, Volume 134, Issue 2, pp 251–261 | Cite as

Seed dispersal by wind, birds, and bats between Philippine montane rainforest and successional vegetation

  • Nina R. Ingle
Community Ecology


In the moist Neotropics, vertebrate frugivores have a much greater role in the dispersal of forest and successional woody plants than wind, and bats rather than birds play the dominant role in dispersing early successional species. I investigated whether these patterns also occurred in a Philippine montane rainforest and adjacent successional vegetation. I also asked whether seed mass was related to probability of dispersal between habitats. A greater number of woody species and stems in the forest produced vertebrate-dispersed seeds than wind-dispersed seeds. Although input of forest seeds into the successional area was dominated by vertebrate-dispersed seeds in terms of species richness, wind-dispersed seeds landed in densities 15 times higher. Frugivorous birds dispersed more forest seeds and species into the successional area than bats, and more successional seeds and species into the forest. As expected, seed input declined with distance from source habitat. Low input of forest seeds into the successional area at the farthest distance sampled, 40 m from forest edge, particularly for vertebrate-dispersed seeds, suggests very limited dispersal out of forest even into a habitat in which woody successional vegetation provides perches and fruit resources. For species of vertebrate-dispersed successional seeds, probability of dispersal into forest declined significantly with seed mass.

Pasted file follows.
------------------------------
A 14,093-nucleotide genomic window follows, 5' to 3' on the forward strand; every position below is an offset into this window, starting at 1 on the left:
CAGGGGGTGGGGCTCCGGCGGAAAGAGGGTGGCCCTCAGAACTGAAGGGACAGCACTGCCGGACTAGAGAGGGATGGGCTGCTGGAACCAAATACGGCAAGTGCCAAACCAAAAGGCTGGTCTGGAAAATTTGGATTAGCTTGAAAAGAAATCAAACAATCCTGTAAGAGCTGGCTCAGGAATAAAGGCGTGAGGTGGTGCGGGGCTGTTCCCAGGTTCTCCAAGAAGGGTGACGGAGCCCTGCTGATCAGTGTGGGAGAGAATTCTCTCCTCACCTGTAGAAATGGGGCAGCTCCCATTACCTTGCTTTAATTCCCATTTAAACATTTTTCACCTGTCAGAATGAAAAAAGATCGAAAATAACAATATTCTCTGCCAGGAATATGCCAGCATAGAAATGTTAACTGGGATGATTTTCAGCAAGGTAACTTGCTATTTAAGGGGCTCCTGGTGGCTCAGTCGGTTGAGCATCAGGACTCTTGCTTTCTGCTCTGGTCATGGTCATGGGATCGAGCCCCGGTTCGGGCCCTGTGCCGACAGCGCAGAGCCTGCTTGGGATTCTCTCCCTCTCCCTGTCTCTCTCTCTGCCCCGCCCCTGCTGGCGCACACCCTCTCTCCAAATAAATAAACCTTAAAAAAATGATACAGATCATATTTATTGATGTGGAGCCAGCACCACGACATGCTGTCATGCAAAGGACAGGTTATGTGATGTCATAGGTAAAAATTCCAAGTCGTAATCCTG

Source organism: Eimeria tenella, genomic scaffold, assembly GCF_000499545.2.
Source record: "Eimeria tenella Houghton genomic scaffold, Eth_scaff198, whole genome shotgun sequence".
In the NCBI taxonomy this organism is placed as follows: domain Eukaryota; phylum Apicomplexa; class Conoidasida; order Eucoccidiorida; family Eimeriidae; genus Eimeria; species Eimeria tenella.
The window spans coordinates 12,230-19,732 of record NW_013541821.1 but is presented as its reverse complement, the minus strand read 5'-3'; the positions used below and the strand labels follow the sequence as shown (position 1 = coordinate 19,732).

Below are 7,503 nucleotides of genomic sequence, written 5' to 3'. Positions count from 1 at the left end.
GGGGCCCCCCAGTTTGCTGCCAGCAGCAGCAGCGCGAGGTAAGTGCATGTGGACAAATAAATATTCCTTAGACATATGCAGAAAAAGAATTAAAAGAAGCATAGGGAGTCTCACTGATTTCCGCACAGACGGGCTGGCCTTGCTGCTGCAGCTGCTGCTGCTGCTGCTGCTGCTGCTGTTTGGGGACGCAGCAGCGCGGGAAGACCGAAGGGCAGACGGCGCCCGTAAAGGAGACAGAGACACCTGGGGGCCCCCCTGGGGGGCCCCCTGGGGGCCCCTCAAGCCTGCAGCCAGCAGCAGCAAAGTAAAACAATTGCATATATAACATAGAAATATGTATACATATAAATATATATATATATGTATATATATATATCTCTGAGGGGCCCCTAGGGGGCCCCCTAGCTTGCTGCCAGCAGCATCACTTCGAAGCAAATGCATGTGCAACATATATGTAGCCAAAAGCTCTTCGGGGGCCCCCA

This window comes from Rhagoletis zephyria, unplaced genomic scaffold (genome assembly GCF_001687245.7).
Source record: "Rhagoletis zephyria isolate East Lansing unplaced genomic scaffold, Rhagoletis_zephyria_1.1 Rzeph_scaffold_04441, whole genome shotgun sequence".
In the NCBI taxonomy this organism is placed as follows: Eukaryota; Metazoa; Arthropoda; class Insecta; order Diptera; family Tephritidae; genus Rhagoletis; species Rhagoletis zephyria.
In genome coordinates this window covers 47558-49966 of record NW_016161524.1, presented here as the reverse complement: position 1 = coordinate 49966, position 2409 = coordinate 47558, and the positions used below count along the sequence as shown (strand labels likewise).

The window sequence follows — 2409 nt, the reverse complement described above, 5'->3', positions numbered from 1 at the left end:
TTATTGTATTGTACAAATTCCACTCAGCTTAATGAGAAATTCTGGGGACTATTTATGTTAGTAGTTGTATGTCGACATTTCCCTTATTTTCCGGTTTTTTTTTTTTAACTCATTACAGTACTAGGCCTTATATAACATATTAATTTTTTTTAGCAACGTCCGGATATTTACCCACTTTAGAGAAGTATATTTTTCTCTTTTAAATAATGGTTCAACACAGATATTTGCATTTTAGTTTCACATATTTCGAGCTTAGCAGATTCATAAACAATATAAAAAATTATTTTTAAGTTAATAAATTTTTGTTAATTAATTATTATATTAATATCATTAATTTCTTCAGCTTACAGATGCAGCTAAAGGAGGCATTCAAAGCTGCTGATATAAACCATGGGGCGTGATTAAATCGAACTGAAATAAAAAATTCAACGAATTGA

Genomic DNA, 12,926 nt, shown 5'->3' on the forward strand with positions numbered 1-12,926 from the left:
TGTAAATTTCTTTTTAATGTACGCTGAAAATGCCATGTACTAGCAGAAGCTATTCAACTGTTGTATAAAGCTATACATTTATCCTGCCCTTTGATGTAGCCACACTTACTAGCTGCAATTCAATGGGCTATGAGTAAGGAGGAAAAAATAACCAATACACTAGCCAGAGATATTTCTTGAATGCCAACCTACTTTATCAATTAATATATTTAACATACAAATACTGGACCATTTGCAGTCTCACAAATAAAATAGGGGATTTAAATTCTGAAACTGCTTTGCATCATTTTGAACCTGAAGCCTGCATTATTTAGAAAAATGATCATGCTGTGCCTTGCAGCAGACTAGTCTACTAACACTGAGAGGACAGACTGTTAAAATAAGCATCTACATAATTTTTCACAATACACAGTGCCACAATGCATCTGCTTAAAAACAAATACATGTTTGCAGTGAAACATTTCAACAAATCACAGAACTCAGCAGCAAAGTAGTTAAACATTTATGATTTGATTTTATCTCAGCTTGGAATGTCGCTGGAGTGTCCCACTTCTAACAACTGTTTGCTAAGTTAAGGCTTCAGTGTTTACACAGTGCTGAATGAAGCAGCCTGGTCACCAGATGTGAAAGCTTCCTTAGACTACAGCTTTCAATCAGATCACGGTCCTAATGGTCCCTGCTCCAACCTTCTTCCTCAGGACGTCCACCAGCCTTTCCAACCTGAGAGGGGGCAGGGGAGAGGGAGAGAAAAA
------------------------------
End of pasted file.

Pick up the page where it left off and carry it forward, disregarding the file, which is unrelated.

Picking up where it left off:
Distance from edge Forest regeneration Frugivores Fruit Seed mass 


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Copyright information

© Springer-Verlag 2003

Authors and Affiliations

  • Nina R. Ingle
    • 1
  1. 1.Department of Natural Resources, Cornell University, Ithaca, NY 14853, USA

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